Book Review: "Elevation" by Stephen King
Big things come in small packages. This is what I said (hoped) to myself as I plunked down my hard earned money for the Master of the Macabre’s newest outing- an undersized (5” x 1” x 7”) novella, clocking in at 146 pages. I didn’t expect it to be so diminutive. Once I opened it up and began reading, however, the word diminutive was the furthest thing from my mind.
“Elevation” is the story of Scott Carey, a middle-aged and recently divorced website designer who is experiencing one hell of a strange phenomenon. He’s losing weight at the rate of a pound or two a day (at least at first), but he doesn’t look any different. Every day the scale shows a smaller number, but Scott looks exactly the same, right down to the beer belly! He’s growing lighter. Gravity is exerting less of a hold on Scott. As this happens, Scott (who has confided in his friend, the retired doctor Bob Ellis) is having a bit of a row with his unpopular neighbors, two married lesbians who have opened up a gourmet Mexican restaurant in Castle Rock. This confrontation, along with his new perspective on life and questions about what happens when the scale hits zero, will change the world for not only Scott but all those around him.
Naturally, my brain first went to “Thinner” with the rapid weight loss and all, but that’s where the similarities stop. In fact, this is unlike anything else that King has written before. It’s not horror or mystery or even a thriller. It’s pure allegory wrapped up in real-life, small-town prejudices and preconceived notions (both common themes for his work).
Again, similarities to his other works stop there. Allegory is a simple classification of “Elevation”, but that’s the beauty: the moral of the story is about breaking with the way you’ve always believed (let’s say how you feel about gay marriage) and accepting what you’re not comfortable with… even if what you’re not comfortable with is something as unbelievable as eventually floating up into space. King once again uses the borderline absurd/supernatural to set up a relevant and timeless message.
“Elevation” is softer, more heartfelt, and infinitely more human than anything King has written since the criminally undervalued “Lisey’s Story”. It’s also a reminder of how powerful his voice is in getting to your core and making you feel the story, especially when combined with his always top-shelf ability to created characters that aren’t just three-dimensional but four-dimensional.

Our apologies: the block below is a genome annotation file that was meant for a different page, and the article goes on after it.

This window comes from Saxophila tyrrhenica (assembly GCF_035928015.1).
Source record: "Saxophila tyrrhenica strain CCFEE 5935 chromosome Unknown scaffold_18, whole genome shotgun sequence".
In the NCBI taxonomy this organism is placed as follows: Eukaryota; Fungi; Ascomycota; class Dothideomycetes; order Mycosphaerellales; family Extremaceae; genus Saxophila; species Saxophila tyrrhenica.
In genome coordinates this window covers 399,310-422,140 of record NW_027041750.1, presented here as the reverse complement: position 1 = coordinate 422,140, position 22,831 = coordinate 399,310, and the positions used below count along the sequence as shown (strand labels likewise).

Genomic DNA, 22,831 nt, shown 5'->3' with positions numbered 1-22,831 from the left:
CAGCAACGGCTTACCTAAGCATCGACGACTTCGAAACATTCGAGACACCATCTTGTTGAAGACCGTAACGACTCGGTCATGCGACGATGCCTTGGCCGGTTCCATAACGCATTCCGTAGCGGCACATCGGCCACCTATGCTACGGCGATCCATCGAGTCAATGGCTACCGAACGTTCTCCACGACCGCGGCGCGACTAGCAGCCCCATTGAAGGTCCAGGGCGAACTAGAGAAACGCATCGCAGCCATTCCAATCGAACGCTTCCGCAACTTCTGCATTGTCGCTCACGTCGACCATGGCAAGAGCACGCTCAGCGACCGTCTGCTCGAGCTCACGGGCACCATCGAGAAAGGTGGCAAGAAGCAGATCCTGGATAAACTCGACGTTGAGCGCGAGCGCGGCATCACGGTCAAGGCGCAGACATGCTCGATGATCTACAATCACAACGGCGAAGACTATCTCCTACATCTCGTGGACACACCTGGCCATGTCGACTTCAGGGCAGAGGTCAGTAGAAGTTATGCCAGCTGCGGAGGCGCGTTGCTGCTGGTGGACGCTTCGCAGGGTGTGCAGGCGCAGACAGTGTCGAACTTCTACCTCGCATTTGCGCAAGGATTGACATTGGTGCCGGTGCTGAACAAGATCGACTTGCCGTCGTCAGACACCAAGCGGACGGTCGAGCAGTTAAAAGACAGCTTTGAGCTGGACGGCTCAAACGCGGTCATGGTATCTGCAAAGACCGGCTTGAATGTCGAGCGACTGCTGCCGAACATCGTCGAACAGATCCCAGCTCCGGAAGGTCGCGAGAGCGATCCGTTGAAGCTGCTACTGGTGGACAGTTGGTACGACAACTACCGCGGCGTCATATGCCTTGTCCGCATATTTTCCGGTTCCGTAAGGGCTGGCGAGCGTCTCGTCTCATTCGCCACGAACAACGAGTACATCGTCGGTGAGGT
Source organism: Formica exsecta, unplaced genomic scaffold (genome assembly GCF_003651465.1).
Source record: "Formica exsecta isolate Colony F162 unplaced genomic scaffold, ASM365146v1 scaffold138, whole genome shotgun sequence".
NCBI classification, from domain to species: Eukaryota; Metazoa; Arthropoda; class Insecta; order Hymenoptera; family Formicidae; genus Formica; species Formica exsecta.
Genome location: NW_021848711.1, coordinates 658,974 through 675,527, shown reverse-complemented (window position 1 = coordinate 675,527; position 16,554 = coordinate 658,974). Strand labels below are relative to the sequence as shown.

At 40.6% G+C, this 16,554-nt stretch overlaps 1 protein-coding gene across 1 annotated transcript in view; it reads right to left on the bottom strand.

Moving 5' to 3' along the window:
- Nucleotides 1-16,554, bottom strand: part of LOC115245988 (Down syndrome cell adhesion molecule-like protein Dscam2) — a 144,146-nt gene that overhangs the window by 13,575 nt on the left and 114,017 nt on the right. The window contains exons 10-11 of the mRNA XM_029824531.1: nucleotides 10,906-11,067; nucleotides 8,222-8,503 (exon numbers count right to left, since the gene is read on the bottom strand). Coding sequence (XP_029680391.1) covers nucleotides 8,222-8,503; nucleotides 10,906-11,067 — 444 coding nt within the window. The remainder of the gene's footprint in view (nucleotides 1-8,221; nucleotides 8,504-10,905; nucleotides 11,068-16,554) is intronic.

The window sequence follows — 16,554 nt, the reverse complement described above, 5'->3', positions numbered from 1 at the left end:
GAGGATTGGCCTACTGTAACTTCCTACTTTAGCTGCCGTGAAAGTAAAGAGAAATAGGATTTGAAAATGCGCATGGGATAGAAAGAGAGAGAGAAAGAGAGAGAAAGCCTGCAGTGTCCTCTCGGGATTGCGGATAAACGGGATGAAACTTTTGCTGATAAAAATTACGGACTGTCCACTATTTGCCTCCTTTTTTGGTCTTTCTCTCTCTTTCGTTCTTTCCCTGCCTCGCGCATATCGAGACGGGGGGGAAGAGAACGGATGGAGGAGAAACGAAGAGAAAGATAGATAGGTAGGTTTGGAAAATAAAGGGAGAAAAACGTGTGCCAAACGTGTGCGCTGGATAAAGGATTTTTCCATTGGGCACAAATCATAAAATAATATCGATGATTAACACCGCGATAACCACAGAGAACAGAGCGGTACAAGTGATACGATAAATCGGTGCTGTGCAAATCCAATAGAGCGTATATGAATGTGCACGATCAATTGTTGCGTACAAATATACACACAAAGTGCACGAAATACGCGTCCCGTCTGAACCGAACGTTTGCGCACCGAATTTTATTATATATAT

There’s a passage on page 94 that takes place during Castle Rock’s Annual Turkey Trot 12K race that just works so succinctly. Scott is nearing the end of the race (and his efforts to best heavy favorite, Deirdre). He catches his second wind after a brutal uphill climb and this follows:
“It was what Milly had called the following wind, and what pros like McComb no doubt called the runner’s high…This was the same. Not a wind, not even a high, exactly, but an elevation. A sense that you had gone beyond yourself and could go farther still.”
(Why do I hear that passage in my head coming from the voice of Hunter S. Thompson?)
King wants you to know that we can be better than we are. He also wants you to know that there’s beauty and elevation to be found in breaking down those old barriers. Is it a heavy-handed message of political significance? Of course it is. Stephen King is not known for his subtlety in that arena, you need look no further than his Twitter account to see that on a daily basis.
The point is that there used to be common ground that we could all find. The point is that once upon a time having differences didn’t make us enemies. You can be friends with the folks on the other side of aisle or be perfectly cool with the married lesbians even if that doesn’t coincide with your personal beliefs.
Some folks will hate this precisely because it challenges their old, set ways and does it with a heavy hand wrapped in an insidiously well-spun yarn. That’s fine. I’m not personally anywhere near as Left as this review may make me sound; I’m quite conservative in many respects. However, if “Elevation” does piss you off a bit then maybe you’re the real target audience…..
Holy shit. Do you think that’s what he was driving at?
Well played, Sai King. You’re a devious bastard.